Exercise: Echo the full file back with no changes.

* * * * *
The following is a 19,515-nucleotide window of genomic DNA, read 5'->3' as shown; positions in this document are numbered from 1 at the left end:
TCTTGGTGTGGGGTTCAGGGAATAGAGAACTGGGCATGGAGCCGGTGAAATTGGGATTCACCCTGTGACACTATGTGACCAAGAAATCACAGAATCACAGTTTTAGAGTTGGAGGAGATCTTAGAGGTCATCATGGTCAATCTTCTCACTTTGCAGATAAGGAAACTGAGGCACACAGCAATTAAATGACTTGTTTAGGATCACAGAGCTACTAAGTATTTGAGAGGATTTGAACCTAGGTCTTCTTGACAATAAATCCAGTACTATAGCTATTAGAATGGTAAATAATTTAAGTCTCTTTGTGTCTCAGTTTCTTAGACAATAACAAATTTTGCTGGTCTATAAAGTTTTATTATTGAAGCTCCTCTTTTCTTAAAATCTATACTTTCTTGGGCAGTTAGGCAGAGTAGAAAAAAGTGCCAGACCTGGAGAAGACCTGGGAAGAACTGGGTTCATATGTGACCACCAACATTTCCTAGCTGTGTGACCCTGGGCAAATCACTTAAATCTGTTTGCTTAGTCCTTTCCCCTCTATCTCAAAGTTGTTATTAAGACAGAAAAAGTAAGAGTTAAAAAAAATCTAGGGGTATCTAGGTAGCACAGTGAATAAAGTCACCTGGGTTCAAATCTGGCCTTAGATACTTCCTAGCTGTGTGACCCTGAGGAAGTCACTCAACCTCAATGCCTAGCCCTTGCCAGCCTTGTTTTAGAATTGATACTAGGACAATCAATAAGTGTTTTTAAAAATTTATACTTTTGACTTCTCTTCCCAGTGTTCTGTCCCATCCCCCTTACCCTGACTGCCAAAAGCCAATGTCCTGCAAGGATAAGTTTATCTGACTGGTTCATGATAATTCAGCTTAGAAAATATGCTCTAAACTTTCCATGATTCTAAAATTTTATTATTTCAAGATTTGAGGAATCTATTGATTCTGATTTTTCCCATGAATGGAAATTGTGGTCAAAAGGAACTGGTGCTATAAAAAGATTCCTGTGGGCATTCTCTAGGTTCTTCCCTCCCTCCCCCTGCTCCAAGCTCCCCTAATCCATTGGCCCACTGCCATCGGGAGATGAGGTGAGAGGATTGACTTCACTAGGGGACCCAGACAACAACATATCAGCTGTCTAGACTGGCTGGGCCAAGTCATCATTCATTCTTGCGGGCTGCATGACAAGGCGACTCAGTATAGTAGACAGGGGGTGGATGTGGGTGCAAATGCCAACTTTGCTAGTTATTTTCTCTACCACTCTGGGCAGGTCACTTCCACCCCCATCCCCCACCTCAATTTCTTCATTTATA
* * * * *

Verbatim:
The following is a 19,515-nucleotide window of genomic DNA, read 5'->3' as shown; positions in this document are numbered from 1 at the left end:
TCTTGGTGTGGGGTTCAGGGAATAGAGAACTGGGCATGGAGCCGGTGAAATTGGGATTCACCCTGTGACACTATGTGACCAAGAAATCACAGAATCACAGTTTTAGAGTTGGAGGAGATCTTAGAGGTCATCATGGTCAATCTTCTCACTTTGCAGATAAGGAAACTGAGGCACACAGCAATTAAATGACTTGTTTAGGATCACAGAGCTACTAAGTATTTGAGAGGATTTGAACCTAGGTCTTCTTGACAATAAATCCAGTACTATAGCTATTAGAATGGTAAATAATTTAAGTCTCTTTGTGTCTCAGTTTCTTAGACAATAACAAATTTTGCTGGTCTATAAAGTTTTATTATTGAAGCTCCTCTTTTCTTAAAATCTATACTTTCTTGGGCAGTTAGGCAGAGTAGAAAAAAGTGCCAGACCTGGAGAAGACCTGGGAAGAACTGGGTTCATATGTGACCACCAACATTTCCTAGCTGTGTGACCCTGGGCAAATCACTTAAATCTGTTTGCTTAGTCCTTTCCCCTCTATCTCAAAGTTGTTATTAAGACAGAAAAAGTAAGAGTTAAAAAAAATCTAGGGGTATCTAGGTAGCACAGTGAATAAAGTCACCTGGGTTCAAATCTGGCCTTAGATACTTCCTAGCTGTGTGACCCTGAGGAAGTCACTCAACCTCAATGCCTAGCCCTTGCCAGCCTTGTTTTAGAATTGATACTAGGACAATCAATAAGTGTTTTTAAAAATTTATACTTTTGACTTCTCTTCCCAGTGTTCTGTCCCATCCCCCTTACCCTGACTGCCAAAAGCCAATGTCCTGCAAGGATAAGTTTATCTGACTGGTTCATGATAATTCAGCTTAGAAAATATGCTCTAAACTTTCCATGATTCTAAAATTTTATTATTTCAAGATTTGAGGAATCTATTGATTCTGATTTTTCCCATGAATGGAAATTGTGGTCAAAAGGAACTGGTGCTATAAAAAGATTCCTGTGGGCATTCTCTAGGTTCTTCCCTCCCTCCCCCTGCTCCAAGCTCCCCTAATCCATTGGCCCACTGCCATCGGGAGATGAGGTGAGAGGATTGACTTCACTAGGGGACCCAGACAACAACATATCAGCTGTCTAGACTGGCTGGGCCAAGTCATCATTCATTCTTGCGGGCTGCATGACAAGGCGACTCAGTATAGTAGACAGGGGGTGGATGTGGGTGCAAATGCCAACTTTGCTAGTTATTTTCTCTACCACTCTGGGCAGGTCACTTCCACCCCCATCCCCCACCTCAATTTCTTCATTTATA